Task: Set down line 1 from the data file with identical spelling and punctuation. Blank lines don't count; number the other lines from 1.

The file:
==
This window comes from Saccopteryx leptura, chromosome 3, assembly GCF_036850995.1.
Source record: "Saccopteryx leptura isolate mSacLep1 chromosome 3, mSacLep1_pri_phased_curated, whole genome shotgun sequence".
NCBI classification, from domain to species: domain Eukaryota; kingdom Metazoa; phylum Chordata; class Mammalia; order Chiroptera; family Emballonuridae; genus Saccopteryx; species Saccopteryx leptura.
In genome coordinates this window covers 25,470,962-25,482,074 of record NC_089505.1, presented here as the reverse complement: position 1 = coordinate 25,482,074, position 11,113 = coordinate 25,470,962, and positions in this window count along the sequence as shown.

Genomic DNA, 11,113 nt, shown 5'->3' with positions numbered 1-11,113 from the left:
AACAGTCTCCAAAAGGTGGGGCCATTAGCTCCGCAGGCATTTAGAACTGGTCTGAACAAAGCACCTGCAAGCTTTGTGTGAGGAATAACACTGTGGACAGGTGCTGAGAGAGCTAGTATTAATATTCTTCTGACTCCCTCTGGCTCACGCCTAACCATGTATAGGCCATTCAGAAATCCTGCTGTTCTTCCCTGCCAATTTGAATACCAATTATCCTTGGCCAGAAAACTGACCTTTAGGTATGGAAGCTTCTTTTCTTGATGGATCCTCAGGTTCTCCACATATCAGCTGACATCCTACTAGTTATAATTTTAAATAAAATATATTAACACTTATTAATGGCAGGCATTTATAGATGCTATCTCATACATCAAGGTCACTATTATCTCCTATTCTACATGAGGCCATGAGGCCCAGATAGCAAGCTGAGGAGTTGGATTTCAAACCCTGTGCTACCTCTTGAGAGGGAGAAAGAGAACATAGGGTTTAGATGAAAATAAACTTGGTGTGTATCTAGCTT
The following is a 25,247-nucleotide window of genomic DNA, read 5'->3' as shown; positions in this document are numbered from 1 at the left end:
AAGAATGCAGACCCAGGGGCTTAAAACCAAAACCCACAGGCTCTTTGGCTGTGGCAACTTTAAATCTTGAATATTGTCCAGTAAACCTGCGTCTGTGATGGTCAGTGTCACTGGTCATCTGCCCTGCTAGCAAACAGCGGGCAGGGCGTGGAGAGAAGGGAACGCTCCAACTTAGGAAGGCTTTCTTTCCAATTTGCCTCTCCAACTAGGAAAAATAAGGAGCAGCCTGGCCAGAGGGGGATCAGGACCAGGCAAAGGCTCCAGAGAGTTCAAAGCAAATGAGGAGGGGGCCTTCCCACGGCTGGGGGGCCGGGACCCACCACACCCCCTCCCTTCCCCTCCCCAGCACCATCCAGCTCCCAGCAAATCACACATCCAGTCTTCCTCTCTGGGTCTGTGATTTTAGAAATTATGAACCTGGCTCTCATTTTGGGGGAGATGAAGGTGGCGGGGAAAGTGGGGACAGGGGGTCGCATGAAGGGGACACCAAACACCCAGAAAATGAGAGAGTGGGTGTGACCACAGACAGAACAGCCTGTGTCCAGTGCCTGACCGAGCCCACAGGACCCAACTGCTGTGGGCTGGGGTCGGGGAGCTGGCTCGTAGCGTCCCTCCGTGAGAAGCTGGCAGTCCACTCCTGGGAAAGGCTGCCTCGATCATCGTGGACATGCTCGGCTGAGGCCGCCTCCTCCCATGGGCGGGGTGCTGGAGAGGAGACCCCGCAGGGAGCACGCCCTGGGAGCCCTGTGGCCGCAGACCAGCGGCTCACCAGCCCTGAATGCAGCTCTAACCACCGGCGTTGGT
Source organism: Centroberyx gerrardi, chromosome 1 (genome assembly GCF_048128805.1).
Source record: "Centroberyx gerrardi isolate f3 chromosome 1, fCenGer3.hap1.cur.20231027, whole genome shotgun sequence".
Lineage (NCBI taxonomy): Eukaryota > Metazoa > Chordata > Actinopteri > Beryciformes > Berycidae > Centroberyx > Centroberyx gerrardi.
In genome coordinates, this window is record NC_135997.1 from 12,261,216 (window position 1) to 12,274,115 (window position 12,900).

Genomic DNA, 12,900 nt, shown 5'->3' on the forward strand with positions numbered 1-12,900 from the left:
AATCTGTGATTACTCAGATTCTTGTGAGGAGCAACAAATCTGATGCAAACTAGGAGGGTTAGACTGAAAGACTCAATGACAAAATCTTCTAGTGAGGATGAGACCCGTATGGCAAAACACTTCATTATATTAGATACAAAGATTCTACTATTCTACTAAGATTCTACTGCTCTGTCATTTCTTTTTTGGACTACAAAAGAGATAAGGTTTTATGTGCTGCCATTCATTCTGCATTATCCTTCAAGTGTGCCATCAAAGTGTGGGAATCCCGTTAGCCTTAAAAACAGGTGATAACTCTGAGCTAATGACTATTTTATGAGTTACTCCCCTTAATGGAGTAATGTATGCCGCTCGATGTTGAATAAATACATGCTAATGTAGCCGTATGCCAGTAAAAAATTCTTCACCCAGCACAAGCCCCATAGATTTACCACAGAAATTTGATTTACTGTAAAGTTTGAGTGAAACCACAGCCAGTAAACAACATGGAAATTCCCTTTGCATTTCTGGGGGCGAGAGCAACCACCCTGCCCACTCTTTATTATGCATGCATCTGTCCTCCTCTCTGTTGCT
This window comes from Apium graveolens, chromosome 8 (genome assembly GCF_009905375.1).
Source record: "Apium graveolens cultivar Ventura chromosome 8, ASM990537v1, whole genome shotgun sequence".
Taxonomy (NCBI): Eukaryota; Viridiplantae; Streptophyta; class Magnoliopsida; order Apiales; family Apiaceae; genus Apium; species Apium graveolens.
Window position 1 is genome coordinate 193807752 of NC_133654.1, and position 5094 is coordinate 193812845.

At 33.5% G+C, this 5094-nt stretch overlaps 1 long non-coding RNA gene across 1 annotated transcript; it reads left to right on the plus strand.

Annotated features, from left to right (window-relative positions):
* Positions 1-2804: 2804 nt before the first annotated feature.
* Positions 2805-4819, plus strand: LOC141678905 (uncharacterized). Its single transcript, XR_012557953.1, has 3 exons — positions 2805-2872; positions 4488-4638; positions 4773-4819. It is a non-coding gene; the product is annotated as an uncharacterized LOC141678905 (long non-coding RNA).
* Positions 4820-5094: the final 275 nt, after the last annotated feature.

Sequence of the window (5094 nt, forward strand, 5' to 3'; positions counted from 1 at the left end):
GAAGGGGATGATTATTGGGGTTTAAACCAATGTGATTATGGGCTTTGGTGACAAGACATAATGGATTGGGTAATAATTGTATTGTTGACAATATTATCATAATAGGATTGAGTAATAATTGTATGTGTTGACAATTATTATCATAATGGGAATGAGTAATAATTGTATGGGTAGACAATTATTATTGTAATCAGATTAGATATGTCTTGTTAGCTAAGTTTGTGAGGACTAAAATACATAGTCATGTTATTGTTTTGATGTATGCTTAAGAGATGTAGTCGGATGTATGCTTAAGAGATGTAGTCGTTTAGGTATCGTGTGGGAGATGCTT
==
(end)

This window comes from Saccopteryx leptura, chromosome 3, assembly GCF_036850995.1.